Met a guy in bar who’d gotten his MFA from the University of Iowa. Swear my heart was thumping when I shook his hand. I’m afraid to tell L. that I had thoughts of making out with him. He told me that one professor spoke with such wisdom about the importance of using smell in a story that, during the class, “one got the sense he was levitating.” Why can’t I write like that? I suck! It’s so obvious I should just apply again, do it all over, and better this time!

    New magazine saying they don’t care about MFAs, and not to include it in the cover letter. Dorks. “If it weren’t for MFA programs,” I fired off in a letter, “Raymond Carver would have died much earlier. Anyway, best of luck finding talented writers who’ve never been to a workshop.”

    Another rejection letter from The New Yorker. Form letter. No pen ink. Had a pink stain on it, though. Vodka sauce? There was a scene in my story in which the narrator (nameless) orders pasta primavera. Did that inspire them? Workshop taught us to use food as much as possible in a story, that it’s visceral. “McDonnell woke up with a hankering for hangar steak and French fries over which, he imagined, he’d dabble salt and pepper with a loose hand.” Now that’s a keeper.

    That anti-MFA mag sent me a box of Belgium chocolates in the mail. What the!?!

    Idea for a story: Little boy finds an old clock in his attic, only to discover that it’d belonged to his Polish grandfather, at which point he reminisces about the time Gramps, reeking of whiskey and pirogues, took the boy to Coney Island. Story circles back to the attic, where the boy clutches the clock, and his hands begin to shake as he suddenly becomes aware, for the first time in his life, of the cyclical nature of time. Fuck yeah!

    L.’s moving out. Good riddance. I mean, I love her more than she’ll ever know but let’s face it, I can’t seem to put my affection for her into sellable prose. Besides, now I’ll have something even better to write about.

    Boo-yah! Got into the University of Bar Harbor! It’s no Iowa, but it’s cold during the winter, and they’ve got a professor there who studied with a guy who used to drink with some famous writer whose name now escapes me. If the TA goes through, I’m living large, motherfucker! In two years, but probably less, when I nail down a contract, L. will come see me read, clutching my book to her shapely breasts.

    “Is there a master in creative writing on the plane?” the pilot said over intercom as we were about to penetrate a lightning storm somewhere over southern Maine. I winked to the freckled nun sitting beside me, whose perfume smelled like geraniums, downed my Sprite, and began to hoist myself up from the seat. My course is fixed.

  12. notevensuperficial said,

    August 3, 2010 at 2:30 am

    clutching my book to her shapely breasts

    What a great idea! – literary classics printed on brassieres.

  13. Noochinator said,

    November 27, 2010 at 10:29 pm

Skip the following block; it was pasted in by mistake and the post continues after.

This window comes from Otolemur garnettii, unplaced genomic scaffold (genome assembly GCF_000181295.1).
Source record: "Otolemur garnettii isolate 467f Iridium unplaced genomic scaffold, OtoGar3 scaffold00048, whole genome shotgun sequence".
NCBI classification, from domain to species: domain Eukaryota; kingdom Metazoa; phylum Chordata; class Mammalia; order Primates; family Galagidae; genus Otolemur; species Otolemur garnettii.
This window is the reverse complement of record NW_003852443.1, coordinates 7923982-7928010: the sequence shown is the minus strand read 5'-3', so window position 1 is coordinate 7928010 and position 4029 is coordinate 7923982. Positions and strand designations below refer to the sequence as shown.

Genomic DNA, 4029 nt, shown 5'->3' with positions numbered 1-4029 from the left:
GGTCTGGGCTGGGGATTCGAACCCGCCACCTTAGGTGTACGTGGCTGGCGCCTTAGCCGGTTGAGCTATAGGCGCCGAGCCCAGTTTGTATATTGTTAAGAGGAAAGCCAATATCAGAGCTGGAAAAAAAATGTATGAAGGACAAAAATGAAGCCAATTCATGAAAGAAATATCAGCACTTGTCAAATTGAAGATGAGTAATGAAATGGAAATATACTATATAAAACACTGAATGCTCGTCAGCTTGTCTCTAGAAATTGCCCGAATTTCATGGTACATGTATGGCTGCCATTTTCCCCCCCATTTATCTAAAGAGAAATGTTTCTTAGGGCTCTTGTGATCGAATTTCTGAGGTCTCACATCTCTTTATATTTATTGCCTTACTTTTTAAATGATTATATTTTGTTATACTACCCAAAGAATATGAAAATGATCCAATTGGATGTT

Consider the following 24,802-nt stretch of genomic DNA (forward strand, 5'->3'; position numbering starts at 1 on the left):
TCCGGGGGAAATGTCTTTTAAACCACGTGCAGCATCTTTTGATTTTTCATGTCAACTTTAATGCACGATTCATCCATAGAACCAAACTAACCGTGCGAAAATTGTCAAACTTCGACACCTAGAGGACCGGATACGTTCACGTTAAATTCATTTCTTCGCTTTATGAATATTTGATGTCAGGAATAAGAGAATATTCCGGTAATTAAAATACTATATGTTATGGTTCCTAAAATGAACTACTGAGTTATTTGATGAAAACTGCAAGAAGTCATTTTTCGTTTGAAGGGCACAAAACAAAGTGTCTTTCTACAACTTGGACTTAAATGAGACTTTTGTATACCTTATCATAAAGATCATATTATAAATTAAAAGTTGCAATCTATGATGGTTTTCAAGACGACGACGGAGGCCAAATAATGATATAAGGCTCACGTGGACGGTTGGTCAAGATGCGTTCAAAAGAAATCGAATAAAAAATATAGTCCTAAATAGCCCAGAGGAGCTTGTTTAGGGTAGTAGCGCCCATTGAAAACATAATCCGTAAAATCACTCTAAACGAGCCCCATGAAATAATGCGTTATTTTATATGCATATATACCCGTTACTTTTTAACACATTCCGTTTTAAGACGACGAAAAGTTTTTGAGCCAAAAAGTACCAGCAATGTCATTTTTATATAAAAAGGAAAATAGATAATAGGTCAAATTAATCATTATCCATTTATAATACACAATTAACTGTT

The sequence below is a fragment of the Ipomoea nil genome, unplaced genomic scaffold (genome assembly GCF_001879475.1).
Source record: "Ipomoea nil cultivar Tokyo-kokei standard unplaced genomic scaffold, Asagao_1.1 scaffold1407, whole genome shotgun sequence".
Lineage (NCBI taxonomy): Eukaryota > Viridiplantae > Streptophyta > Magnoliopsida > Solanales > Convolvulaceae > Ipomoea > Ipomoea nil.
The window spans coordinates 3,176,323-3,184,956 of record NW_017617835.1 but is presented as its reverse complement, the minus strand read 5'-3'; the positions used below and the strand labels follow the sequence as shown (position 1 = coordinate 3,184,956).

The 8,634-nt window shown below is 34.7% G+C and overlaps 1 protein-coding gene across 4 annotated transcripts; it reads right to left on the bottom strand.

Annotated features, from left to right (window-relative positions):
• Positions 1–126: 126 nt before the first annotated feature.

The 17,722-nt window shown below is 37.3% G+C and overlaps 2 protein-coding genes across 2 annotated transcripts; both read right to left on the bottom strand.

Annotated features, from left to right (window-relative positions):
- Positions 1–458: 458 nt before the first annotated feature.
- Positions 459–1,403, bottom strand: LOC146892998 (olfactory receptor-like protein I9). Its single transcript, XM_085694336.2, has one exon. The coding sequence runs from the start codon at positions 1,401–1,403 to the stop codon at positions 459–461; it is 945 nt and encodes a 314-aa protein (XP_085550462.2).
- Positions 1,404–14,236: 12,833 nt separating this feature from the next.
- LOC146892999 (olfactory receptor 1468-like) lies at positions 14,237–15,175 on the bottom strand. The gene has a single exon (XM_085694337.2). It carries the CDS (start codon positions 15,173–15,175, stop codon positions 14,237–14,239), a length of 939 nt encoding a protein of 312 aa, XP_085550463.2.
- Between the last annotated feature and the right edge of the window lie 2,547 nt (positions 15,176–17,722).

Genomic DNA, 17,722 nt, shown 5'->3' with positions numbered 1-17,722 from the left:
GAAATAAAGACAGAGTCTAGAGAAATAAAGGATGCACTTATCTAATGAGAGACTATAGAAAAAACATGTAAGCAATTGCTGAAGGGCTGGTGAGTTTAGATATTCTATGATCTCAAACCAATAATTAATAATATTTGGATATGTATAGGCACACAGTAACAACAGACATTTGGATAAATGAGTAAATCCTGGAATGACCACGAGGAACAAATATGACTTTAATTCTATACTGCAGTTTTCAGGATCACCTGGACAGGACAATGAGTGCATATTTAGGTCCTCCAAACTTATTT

Gas From a Burner
    by James Joyce (1912)

    Ladies and gents, you are here assembled
    To hear why earth and heaven trembled
    Because of the black and sinister arts
    Of an Irish writer in foreign parts.
    He sent me a book ten years ago.
    I read it a hundred times or so,
    Backwards and forwards, down and up,
    Through both the ends of a telescope.
    I printed it all to the very last word
    But by the mercy of the Lord
    The darkness of my mind was rent
    And I saw the writer’s foul intent.
    But I owe a duty to Ireland:
    I held her honour in my hand,
    This lovely land that always sent
    Her writers and artists to banishment
    And in a spirit of Irish fun
    Betrayed her own leaders, one by one.
    ‘Twas Irish humour, wet and dry,
    Flung quicklime into Parnell’s eye;
    ‘Tis Irish brains that save from doom
    The leaky barge of the Bishop of Rome
    For everyone knows the Pope can’t belch
    Without the consent of Billy Walsh.
    O Ireland my first and only love
    Where Christ and Caesar are hand and glove!
    O lovely land where the shamrock grows!
    (Allow me, ladies, to blow my nose)
    To show you for strictures I don’t care a button
    I printed the poems of Mountainy Mutton
    And a play he wrote (you’ve read it I’m sure)
    Where they talk of ‘bastard’, ‘bugger’ and ‘whore’
    And a play on the Word and Holy Paul
    And some woman’s legs that I can’t recall
    Written by Moore, a genuine gent
    That lives on his property’s ten per cent:
    I printed mystical books in dozens:
    I printed the table-book of Cousins
    Though (asking your pardon) as for the verse
    ‘Twould give you a heartburn on your arse:
    I printed folklore from North and South
    By Gregory of the Golden Mouth:
    I printed poets, sad, silly and solemn:
    I printed Patrick What-do-you-Colm:
    I printed the great John Milicent Synge
    Who soars above on an angel’s wing
    In the playboy shift that he pinched as swag
    From Maunsel’s manager’s travelling-bag.
    But I draw the line at that bloody fellow
    That was over here dressed in Austrian yellow,
    Spouting Italian by the hour
    To O’Leary Curtis and John Wyse Power